7 world-class players we can’t believe have never played at the Copa America

Some of the planet’s finest footballers never make it on the international stage. There are all sorts of reasons why this happens—Paulo Dybala had the misfortune of existing at the same time as Lionel Messi and playing a similar position to him, for example.

Sometimes certain managers take a dislike to you, sometimes injuries come at unfortunate times, sometimes great footballers just don’t fancy the international game.

We’ve unearthed seven megaballers who somehow never represented their country at the Copa America, starting with arguably the best left-back of his generation.


Copa America tournaments are supposed to be held every four years but, honestly, predicting when CONMEBOL are going to hold one is nigh on impossible. For the 2015 and 2016 tournaments, Dunga was head coach of Brazil, and he did not like Marcelo.

“[Marcelo] cannot do whatever he wants just because he is a good player.” Is what Dunga said to the press, refusing to go into further detail. Shots fired.

A combination of injuries and bad luck prevented the left-back from ever being picked for the Selecao at a Copa America tournament.


At the absolute peak of his powers, Milan’s god-fearing number 22 requested not to be selected for the 2007 Copa America. Said he needed a rest, and, listen—we can relate to that. Big up our lazy king.

Unfortunately, injuries kept Kaka out of the subsequent Copa Americas. Some fans interpret this string of injuries as a curse, others say the bloke played a lot of football and injuries are inevitable. Who’s to say who’s right and who’s wrong?

READ NEXT: The Brazilian baller destined to rip up Copa America on his way to Premier League stardom

TRY A QUIZ: Can you name every host city at the 2024 Copa America?

Alfredo Di Stefano

Di Stefano is complicated because the great man played for three separate national teams, chiefly Spain, a famously European nation.

The Real Madrid legend did also play for Colombia and his native Argentina back in the late 1940s and early ’50s, but he never made it to a Copa America with either country.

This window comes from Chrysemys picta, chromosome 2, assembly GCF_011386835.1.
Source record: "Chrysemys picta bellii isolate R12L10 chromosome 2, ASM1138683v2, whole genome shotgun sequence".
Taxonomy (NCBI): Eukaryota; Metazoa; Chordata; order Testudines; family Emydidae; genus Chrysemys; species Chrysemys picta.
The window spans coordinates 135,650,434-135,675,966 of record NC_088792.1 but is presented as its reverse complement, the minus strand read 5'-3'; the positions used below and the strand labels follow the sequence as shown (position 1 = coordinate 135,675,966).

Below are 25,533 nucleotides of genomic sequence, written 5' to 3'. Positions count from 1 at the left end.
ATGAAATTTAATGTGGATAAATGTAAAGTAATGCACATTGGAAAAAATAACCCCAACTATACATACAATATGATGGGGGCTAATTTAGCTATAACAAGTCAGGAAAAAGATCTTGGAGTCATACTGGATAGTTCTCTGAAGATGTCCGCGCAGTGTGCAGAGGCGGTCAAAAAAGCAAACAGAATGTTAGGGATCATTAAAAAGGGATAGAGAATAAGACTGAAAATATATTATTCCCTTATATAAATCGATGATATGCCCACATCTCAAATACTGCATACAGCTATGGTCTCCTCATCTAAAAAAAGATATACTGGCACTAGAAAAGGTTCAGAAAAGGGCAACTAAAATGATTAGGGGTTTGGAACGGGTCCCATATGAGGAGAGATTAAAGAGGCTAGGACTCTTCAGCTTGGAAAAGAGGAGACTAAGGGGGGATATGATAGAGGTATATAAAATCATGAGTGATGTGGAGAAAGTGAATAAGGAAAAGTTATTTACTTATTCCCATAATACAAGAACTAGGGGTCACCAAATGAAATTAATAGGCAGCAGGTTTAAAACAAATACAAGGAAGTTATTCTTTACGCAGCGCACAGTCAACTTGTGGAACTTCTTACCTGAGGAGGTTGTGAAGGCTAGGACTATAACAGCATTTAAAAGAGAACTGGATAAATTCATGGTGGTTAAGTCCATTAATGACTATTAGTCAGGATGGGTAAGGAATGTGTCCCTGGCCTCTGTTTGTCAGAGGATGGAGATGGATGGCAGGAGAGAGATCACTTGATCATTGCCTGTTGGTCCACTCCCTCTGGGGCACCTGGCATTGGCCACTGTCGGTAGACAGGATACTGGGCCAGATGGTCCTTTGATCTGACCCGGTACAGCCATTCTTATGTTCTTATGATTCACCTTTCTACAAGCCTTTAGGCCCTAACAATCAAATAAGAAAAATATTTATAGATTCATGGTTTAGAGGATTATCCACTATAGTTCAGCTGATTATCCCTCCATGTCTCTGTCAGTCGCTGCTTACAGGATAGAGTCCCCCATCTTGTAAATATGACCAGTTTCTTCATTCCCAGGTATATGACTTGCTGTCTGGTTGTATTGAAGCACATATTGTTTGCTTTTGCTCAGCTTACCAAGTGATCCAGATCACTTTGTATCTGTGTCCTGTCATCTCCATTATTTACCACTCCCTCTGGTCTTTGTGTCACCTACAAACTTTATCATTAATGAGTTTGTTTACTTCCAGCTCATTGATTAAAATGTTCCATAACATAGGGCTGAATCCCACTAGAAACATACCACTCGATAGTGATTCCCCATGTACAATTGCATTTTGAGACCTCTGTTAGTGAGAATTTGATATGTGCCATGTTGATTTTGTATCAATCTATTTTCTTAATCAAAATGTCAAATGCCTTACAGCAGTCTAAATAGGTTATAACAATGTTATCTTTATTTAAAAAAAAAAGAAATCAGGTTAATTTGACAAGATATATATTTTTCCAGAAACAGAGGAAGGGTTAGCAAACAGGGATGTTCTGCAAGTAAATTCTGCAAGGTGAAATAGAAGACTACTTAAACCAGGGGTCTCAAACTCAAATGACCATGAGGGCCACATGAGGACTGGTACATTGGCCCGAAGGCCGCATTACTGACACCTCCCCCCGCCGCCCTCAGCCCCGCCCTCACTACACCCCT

He didn’t make his Spain debut until he was 30, but played more games for La Roja than he did for Argentina and Colombia combined. But then, to be fair, crossing the Atlantic wasn’t so quick and easy in the 1950s.


Jairzinho is one of the greatest and most influential wingers ever to have played football. The bloke was pulling off skills most pros don’t have the stones to try today, but he was doing it in yer granda’s hobnail boots, with a ball made of pure heft.

He played at three World Cups for Brazil but never made it to a Copa America. Criminal. Squeezing Jairzinho and Garrincha into the same starting XI was the original Foden/Bellingham problem. Time is a flat circle.

Carlos Alberto

Jairzinho’s Selecao teammate and scorer of one of the great World Cup goals (you know the one—that ridiculous team move that ends with Pele laying it off to the right-back to absolutely c*nt into the net) also never made it to a Copa America.

The bloke was your World Cup-winning captain just five years before, and he was only 30 years old when the 1975 Copa America kicked off. Explain yourselves, please, Brazil.

Luis Diaz scored the joint-most goals at the 2021 Copa America.

TRY A QUIZ: Can you name every Copa America top scorer since 1991?

Delio Onnis

In the 1970s, Onnis scored 223 goals in 279 appearances for Monaco. Freaky numbers.

Born in Lazio, Italy, but raised in Argentina, Onnis was never selected for Argentina because they preferred to pick players who played their football domestically, and Onnis had left South America to play in France in 1971.


If someone has scored that many goals, you charter a f*cking pod of dolphins to get the fella back across the Atlantic if you need to.

Tomas Carlovich

You might not have heard of Carlovich, and that’s exactly how he wanted it.

The Argentinian semi-mythical baller was one cool-looking cat—long hair and a moustache, looked like he could quite comfortably be in Creedence Clearwater Revival—and according to Maradona he was a f*cking brilliant footballer.

In fact, El Diego reckons Carlovich was better than him. If Diego Armando Maradona considers his own footballing ability to be inferior to yours, then you are probably the greatest footballer on the planet.

Carlovich preferred to play his football locally and keep a relatively low profile.

Apparently, he would nutmeg opponents when the crowd asked him to, just because he could, and once had to be taken off at half-time in a Rosario vs the Argentine national team friendly because the Rosario native was embarrassing the Albiceleste.

The cult hero tragically died after being assaulted by a much younger man who stole his bike in 2020.